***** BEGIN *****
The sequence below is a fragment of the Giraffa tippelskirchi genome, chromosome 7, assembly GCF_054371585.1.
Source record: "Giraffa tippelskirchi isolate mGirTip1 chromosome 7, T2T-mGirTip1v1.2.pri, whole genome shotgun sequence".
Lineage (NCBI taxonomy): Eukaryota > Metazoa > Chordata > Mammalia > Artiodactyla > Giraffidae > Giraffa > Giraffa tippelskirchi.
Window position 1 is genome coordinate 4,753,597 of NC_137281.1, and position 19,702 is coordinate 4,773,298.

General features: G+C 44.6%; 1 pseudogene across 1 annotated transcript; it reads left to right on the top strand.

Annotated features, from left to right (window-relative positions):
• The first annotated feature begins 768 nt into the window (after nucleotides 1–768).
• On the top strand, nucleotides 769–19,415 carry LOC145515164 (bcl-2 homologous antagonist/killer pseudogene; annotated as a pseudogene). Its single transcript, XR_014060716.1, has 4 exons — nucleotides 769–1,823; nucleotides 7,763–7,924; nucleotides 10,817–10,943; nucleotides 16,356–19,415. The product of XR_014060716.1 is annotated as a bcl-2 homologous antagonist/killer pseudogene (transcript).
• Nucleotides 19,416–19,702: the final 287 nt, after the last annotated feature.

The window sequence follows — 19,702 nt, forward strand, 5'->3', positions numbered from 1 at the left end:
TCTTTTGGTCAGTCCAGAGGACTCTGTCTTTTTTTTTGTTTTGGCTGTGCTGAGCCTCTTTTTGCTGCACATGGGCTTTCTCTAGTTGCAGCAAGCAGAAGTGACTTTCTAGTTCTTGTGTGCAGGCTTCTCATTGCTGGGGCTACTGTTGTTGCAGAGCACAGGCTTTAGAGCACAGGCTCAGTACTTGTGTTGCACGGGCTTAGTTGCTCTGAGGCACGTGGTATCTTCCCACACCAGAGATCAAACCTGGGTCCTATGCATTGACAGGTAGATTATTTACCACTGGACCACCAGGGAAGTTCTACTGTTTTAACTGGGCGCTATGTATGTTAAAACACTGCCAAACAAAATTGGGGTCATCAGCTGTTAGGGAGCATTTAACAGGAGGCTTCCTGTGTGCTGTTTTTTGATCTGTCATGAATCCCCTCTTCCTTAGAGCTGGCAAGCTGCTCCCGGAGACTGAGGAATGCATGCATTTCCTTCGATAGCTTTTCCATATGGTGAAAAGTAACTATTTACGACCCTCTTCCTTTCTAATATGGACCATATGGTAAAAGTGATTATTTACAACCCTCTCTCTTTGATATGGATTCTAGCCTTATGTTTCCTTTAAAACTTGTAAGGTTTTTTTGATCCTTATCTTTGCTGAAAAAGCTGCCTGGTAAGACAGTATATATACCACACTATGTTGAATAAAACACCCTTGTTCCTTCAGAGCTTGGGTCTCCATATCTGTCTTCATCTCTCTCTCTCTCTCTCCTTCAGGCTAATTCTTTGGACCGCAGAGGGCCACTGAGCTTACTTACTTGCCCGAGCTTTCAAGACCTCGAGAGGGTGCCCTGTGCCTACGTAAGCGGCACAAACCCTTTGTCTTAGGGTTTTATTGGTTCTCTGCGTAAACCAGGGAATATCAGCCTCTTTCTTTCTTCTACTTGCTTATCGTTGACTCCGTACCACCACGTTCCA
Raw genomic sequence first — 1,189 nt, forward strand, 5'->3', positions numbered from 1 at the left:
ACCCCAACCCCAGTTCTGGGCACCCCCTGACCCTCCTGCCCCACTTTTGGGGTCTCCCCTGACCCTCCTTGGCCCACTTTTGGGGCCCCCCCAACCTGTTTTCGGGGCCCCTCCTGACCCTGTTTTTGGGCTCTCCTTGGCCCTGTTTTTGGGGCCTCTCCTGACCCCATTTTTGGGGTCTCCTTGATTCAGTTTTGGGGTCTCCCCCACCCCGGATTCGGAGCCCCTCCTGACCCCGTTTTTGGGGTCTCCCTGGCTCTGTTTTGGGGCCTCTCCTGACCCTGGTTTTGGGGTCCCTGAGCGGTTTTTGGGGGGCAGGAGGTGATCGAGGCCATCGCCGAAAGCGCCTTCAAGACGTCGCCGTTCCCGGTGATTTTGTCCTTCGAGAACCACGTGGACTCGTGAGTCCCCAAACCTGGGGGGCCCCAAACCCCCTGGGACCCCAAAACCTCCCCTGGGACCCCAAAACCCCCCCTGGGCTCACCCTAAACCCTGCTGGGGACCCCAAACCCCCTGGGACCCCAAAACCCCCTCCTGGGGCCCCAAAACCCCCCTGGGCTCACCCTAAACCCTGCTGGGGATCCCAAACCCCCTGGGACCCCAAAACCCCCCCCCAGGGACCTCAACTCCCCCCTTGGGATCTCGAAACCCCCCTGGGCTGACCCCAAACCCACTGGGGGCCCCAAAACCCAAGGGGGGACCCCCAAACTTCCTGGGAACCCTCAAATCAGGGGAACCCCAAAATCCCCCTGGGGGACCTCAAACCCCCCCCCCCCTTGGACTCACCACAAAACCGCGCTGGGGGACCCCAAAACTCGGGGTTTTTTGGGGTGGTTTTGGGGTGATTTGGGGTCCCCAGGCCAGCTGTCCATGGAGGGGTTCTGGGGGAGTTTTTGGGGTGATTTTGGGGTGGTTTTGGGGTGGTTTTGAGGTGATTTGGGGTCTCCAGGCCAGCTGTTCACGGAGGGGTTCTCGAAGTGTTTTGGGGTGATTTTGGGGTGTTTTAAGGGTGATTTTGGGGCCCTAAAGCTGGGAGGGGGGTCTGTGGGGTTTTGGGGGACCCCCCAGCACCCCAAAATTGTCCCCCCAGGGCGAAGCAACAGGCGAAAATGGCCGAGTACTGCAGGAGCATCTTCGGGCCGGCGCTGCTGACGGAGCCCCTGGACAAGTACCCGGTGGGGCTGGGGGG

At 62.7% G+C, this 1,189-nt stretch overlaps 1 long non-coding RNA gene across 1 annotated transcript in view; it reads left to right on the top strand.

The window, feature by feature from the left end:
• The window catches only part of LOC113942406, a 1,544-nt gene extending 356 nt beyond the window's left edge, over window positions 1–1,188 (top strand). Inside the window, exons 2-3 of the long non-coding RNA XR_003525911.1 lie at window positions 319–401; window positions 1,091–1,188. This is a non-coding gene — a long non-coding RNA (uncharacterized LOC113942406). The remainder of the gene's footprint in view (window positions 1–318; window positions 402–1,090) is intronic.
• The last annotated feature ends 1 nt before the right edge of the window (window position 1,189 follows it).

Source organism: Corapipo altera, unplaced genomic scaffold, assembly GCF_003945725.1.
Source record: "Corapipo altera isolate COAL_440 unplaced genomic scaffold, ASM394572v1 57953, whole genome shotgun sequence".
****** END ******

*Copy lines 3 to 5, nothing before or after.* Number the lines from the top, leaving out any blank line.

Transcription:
Lineage (NCBI taxonomy): Eukaryota > Metazoa > Chordata > Mammalia > Artiodactyla > Giraffidae > Giraffa > Giraffa tippelskirchi.
Window position 1 is genome coordinate 4,753,597 of NC_137281.1, and position 19,702 is coordinate 4,773,298.

General features: G+C 44.6%; 1 pseudogene across 1 annotated transcript; it reads left to right on the top strand.